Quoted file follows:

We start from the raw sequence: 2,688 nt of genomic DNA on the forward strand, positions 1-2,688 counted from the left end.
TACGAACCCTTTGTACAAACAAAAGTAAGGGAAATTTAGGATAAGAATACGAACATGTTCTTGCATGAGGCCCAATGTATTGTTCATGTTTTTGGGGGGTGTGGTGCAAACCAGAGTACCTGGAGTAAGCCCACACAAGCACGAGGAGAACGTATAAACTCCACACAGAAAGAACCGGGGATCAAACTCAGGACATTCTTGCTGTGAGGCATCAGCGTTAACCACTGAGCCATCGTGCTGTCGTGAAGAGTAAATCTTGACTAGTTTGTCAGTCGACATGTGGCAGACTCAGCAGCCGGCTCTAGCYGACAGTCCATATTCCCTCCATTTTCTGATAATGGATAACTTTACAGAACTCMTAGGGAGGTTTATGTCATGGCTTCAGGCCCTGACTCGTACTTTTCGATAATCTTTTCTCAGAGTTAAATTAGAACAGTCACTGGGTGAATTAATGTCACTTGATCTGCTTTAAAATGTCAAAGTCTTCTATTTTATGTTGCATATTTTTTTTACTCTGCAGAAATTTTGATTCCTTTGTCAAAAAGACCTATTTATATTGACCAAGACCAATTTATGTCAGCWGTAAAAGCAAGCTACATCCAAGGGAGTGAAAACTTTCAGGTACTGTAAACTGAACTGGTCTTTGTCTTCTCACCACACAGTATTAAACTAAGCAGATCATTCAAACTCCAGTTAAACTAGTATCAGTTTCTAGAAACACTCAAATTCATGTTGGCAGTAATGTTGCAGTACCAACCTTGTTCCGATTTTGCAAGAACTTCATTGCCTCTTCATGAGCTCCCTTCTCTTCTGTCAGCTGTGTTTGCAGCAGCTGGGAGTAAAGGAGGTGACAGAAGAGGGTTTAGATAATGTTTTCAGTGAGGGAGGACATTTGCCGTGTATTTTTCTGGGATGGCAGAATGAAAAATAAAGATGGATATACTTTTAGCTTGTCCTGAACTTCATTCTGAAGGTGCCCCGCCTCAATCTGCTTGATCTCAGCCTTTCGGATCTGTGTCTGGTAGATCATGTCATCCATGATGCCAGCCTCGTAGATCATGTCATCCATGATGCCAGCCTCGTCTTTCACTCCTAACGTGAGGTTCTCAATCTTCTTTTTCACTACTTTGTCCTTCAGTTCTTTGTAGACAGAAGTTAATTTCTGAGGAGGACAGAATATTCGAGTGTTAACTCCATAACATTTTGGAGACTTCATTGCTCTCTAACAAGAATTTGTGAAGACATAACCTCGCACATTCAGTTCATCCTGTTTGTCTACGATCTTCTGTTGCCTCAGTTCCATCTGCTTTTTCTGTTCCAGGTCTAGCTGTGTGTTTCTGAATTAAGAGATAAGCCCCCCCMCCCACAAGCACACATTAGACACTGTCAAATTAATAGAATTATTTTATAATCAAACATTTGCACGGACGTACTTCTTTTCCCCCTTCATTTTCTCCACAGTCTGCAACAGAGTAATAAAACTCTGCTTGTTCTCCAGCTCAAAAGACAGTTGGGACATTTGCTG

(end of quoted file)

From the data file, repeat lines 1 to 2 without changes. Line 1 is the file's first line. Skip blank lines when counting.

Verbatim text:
We start from the raw sequence: 2,688 nt of genomic DNA on the forward strand, positions 1-2,688 counted from the left end.
TACGAACCCTTTGTACAAACAAAAGTAAGGGAAATTTAGGATAAGAATACGAACATGTTCTTGCATGAGGCCCAATGTATTGTTCATGTTTTTGGGGGGTGTGGTGCAAACCAGAGTACCTGGAGTAAGCCCACACAAGCACGAGGAGAACGTATAAACTCCACACAGAAAGAACCGGGGATCAAACTCAGGACATTCTTGCTGTGAGGCATCAGCGTTAACCACTGAGCCATCGTGCTGTCGTGAAGAGTAAATCTTGACTAGTTTGTCAGTCGACATGTGGCAGACTCAGCAGCCGGCTCTAGCYGACAGTCCATATTCCCTCCATTTTCTGATAATGGATAACTTTACAGAACTCMTAGGGAGGTTTATGTCATGGCTTCAGGCCCTGACTCGTACTTTTCGATAATCTTTTCTCAGAGTTAAATTAGAACAGTCACTGGGTGAATTAATGTCACTTGATCTGCTTTAAAATGTCAAAGTCTTCTATTTTATGTTGCATATTTTTTTTACTCTGCAGAAATTTTGATTCCTTTGTCAAAAAGACCTATTTATATTGACCAAGACCAATTTATGTCAGCWGTAAAAGCAAGCTACATCCAAGGGAGTGAAAACTTTCAGGTACTGTAAACTGAACTGGTCTTTGTCTTCTCACCACACAGTATTAAACTAAGCAGATCATTCAAACTCCAGTTAAACTAGTATCAGTTTCTAGAAACACTCAAATTCATGTTGGCAGTAATGTTGCAGTACCAACCTTGTTCCGATTTTGCAAGAACTTCATTGCCTCTTCATGAGCTCCCTTCTCTTCTGTCAGCTGTGTTTGCAGCAGCTGGGAGTAAAGGAGGTGACAGAAGAGGGTTTAGATAATGTTTTCAGTGAGGGAGGACATTTGCCGTGTATTTTTCTGGGATGGCAGAATGAAAAATAAAGATGGATATACTTTTAGCTTGTCCTGAACTTCATTCTGAAGGTGCCCCGCCTCAATCTGCTTGATCTCAGCCTTTCGGATCTGTGTCTGGTAGATCATGTCATCCATGATGCCAGCCTCGTAGATCATGTCATCCATGATGCCAGCCTCGTCTTTCACTCCTAACGTGAGGTTCTCAATCTTCTTTTTCACTACTTTGTCCTTCAGTTCTTTGTAGACAGAAGTTAATTTCTGAGGAGGACAGAATATTCGAGTGTTAACTCCATAACATTTTGGAGACTTCATTGCTCTCTAACAAGAATTTGTGAAGACATAACCTCGCACATTCAGTTCATCCTGTTTGTCTACGATCTTCTGTTGCCTCAGTTCCATCTGCTTTTTCTGTTCCAGGTCTAGCTGTGTGTTTCTGAATTAAGAGATAAGCCCCCCCMCCCACAAGCACACATTAGACACTGTCAAATTAATAGAATTATTTTATAATCAAACATTTGCACGGACGTACTTCTTTTCCCCCTTCATTTTCTCCACAGTCTGCAACAGAGTAATAAAACTCTGCTTGTTCTCCAGCTCAAAAGACAGTTGGGACATTTGCTG